The roof of the Woolgoolga SLSC clubhouse was torn off by the cyclonic winds, flew over the caravan park and landed 200 metres
The roof of the Woolgoolga SLSC clubhouse was torn off by the cyclonic winds, flew over the caravan park and landed 200 metres

Roof raised as storm slams coast

By DAVID MOASE

ALICK Pickford knows storms.

He spent much of his working life in the merchant navy and rode out plenty of wild weather so when the wind picked up late on Wednesday night it attracted his attention.

Looking out the window of the cabin where he now lives at Woolgoolga Beach Caravan Park, Mr Pickford could not see much in the wild, dark night but he quickly found out what was going on outside.

As he peered through the gloom, a 70cm-long piece of timber came crashing through the window, just missing his head.

Timber rained on the caravan park about 11.25pm as the roof of the Woolgoolga Surf Life Saving Club was blown off by powerful winds that screamed in from the ocean.

The aluminium roofing was peeled away like the top of a tin can and then sent flying through the dark, carrying hardwood roofing timber with it.

Some of the timber, like the piece that smashed Mr Pickford's window, fell throughout the caravan park while the roof smashed into trees and two houses 200 metres away in Wharf Street.

"I was looking out the window and saw my carport go and then the timber came through," he said.

"It was very close and I'm very lucky.

"I might have to go and buy a lottery ticket."

If all the lucky people in the caravan park bought lottery tickets yesterday, the local newsagency would have done brisk business for most of the day.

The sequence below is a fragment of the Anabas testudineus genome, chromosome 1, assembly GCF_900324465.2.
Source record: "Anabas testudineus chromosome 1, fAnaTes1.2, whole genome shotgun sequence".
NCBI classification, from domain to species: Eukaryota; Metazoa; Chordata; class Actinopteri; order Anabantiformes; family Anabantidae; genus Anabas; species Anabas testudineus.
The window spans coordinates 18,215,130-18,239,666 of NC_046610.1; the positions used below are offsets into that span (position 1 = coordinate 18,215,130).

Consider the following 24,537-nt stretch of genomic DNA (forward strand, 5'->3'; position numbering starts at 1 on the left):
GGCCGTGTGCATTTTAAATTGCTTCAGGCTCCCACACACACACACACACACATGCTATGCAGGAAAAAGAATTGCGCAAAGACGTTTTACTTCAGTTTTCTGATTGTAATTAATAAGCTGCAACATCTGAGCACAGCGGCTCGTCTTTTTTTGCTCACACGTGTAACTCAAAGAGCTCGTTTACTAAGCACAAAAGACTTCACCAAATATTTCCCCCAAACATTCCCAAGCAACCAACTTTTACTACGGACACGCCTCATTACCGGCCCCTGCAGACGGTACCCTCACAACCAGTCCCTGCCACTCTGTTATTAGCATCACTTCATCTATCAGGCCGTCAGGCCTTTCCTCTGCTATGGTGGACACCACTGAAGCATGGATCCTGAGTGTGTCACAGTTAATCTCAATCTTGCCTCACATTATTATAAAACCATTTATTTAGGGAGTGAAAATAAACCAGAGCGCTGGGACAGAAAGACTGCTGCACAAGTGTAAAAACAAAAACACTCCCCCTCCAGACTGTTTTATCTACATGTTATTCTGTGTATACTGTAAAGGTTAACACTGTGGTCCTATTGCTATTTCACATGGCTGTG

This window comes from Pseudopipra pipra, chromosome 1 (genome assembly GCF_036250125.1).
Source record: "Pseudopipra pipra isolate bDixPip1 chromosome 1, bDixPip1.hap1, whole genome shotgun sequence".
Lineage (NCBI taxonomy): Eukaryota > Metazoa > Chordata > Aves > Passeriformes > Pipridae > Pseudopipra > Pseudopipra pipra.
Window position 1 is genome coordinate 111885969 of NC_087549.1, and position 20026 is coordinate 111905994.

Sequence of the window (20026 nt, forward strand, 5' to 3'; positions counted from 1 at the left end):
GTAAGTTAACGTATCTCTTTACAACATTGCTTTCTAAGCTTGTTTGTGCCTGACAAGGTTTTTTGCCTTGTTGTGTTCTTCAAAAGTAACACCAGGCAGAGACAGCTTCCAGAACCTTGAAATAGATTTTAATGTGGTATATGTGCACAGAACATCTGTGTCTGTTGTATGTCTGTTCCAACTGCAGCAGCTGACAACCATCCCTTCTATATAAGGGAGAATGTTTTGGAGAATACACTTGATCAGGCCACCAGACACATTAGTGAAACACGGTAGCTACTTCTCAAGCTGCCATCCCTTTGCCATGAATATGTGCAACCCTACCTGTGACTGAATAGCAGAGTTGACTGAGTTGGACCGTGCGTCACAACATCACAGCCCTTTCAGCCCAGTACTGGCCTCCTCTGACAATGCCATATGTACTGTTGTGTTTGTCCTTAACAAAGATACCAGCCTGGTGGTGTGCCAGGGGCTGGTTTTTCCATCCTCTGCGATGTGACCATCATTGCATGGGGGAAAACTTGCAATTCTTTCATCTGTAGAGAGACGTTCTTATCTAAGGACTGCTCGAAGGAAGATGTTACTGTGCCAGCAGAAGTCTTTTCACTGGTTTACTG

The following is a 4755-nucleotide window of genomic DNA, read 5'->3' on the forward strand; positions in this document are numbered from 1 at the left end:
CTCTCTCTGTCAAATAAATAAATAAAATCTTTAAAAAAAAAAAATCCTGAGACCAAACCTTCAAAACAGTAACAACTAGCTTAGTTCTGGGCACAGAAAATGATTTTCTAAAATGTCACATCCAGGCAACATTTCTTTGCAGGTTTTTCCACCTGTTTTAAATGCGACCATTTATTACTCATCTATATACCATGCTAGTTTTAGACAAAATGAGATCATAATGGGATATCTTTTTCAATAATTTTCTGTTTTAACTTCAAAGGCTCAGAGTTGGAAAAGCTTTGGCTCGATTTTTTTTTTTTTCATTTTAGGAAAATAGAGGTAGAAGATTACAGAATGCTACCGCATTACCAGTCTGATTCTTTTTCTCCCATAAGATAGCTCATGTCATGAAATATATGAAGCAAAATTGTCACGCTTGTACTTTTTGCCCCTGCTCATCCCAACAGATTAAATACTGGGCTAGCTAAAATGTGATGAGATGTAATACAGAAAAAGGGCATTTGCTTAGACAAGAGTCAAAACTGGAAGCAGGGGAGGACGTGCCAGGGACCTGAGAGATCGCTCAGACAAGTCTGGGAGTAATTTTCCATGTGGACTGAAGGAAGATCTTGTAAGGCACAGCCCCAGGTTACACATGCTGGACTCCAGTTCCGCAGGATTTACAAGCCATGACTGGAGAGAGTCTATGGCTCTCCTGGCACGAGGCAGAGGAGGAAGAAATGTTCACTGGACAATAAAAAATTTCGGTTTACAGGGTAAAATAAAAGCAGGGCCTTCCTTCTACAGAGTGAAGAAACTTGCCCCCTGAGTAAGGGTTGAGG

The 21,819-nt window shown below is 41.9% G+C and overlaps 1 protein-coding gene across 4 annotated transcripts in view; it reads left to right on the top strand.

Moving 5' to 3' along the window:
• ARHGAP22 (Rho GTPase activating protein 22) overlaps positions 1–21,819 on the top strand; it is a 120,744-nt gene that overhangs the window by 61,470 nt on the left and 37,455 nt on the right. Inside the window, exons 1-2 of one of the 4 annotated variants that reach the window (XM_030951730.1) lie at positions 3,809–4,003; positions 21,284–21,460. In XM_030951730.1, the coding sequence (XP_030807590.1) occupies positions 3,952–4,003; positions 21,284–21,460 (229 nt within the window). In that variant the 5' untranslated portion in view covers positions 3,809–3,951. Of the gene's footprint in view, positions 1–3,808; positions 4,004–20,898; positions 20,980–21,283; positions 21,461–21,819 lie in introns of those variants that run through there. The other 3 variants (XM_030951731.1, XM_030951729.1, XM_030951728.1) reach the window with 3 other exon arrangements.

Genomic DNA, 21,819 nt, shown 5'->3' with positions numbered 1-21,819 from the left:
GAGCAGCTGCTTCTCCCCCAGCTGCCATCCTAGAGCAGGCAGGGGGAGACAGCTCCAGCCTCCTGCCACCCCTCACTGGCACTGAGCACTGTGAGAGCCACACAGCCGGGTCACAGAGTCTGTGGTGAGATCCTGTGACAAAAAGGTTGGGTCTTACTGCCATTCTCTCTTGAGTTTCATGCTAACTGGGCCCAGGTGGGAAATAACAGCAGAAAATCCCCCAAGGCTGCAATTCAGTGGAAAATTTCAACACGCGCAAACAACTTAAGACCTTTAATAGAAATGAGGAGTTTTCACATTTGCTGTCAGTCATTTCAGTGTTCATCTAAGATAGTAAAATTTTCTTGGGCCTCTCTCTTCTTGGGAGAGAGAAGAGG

Mr Pickford's carport was torn off, just missing neighbouring cabins and landing about 20 metres away.

His white Nissan Pulsar sedan had its back window smashed and the boot crushed, with one heavy piece of timber left sitting behind the driver's seat.

One caravan was blown backwards about 30cm, awnings were shredded and contents of vans and cabins left soaked.

For caravan park manager Rick Wilson, it was a chaotic and sleepless night.

"We're lucky there were no deaths," he said. "That was the first thing we checked.

"Many of the people in the cabins are aged over 70 and it was very scary for them and most are lucky the damage wasn't worse.

"One resident lived through the Battle of Britain and he's very shaken up.

"There was lightning and thunder all night but then it went dead quiet for a while before all hell broke loose."

Mr Wilson's large maintenance shed was badly damaged by flying timber, with ladders bent and one refrigerator being stored inside crushed.

Geoff Nelson, a tourist from Yarraman in Queensland, rode out the storm with his wife in their caravan just metres from the surf club and was happy to be packing up to leave about 7am yesterday.

"It was absolutely frightening," he said.

"We thought about making a run for it but our annexe blew loose and was flapping madly outside the door so we couldn't get out."



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